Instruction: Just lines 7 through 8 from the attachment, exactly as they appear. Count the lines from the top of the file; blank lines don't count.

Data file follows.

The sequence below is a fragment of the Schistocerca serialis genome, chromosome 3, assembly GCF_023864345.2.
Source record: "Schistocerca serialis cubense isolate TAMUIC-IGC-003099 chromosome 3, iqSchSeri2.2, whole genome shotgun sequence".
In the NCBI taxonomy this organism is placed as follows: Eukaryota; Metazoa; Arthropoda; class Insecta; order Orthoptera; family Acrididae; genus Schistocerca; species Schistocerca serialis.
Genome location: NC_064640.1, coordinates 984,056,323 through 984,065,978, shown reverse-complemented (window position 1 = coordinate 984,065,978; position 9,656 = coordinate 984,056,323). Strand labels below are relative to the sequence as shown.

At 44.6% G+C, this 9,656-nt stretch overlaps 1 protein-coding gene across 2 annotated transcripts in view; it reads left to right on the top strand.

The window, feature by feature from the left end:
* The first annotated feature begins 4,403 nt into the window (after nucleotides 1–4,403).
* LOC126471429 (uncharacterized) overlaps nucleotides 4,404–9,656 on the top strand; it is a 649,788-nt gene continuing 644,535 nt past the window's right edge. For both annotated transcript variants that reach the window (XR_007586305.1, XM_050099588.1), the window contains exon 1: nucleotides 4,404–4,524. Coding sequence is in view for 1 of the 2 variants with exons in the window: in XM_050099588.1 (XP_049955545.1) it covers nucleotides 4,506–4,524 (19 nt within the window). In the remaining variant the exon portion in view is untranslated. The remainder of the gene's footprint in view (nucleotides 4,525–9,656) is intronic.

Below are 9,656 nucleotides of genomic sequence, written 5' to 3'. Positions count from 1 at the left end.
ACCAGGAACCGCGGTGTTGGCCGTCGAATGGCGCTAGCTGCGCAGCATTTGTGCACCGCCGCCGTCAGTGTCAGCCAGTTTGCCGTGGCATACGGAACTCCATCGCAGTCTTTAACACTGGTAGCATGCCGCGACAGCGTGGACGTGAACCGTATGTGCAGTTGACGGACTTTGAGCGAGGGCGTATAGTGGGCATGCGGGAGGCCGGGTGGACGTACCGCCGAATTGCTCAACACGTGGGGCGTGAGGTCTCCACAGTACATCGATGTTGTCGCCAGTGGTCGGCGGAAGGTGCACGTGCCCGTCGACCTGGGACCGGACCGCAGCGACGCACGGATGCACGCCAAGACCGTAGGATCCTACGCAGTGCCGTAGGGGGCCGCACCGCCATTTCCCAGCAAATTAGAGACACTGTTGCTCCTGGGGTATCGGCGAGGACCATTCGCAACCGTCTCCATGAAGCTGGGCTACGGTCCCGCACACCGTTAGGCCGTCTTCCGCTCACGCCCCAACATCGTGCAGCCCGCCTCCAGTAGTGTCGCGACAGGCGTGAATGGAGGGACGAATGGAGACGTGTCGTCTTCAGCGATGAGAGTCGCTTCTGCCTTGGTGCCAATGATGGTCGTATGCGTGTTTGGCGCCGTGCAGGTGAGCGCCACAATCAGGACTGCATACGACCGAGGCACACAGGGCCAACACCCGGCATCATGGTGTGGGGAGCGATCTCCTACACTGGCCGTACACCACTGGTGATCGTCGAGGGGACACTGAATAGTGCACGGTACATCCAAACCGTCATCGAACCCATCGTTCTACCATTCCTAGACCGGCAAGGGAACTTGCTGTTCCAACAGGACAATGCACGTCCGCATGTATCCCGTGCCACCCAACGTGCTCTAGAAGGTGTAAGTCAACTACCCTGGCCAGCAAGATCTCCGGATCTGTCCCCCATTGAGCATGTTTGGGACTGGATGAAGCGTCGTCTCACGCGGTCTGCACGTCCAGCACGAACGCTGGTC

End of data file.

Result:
* The first annotated feature begins 4,403 nt into the window (after nucleotides 1–4,403).
* LOC126471429 (uncharacterized) overlaps nucleotides 4,404–9,656 on the top strand; it is a 649,788-nt gene continuing 644,535 nt past the window's right edge. For both annotated transcript variants that reach the window (XR_007586305.1, XM_050099588.1), the window contains exon 1: nucleotides 4,404–4,524. Coding sequence is in view for 1 of the 2 variants with exons in the window: in XM_050099588.1 (XP_049955545.1) it covers nucleotides 4,506–4,524 (19 nt within the window). In the remaining variant the exon portion in view is untranslated. The remainder of the gene's footprint in view (nucleotides 4,525–9,656) is intronic.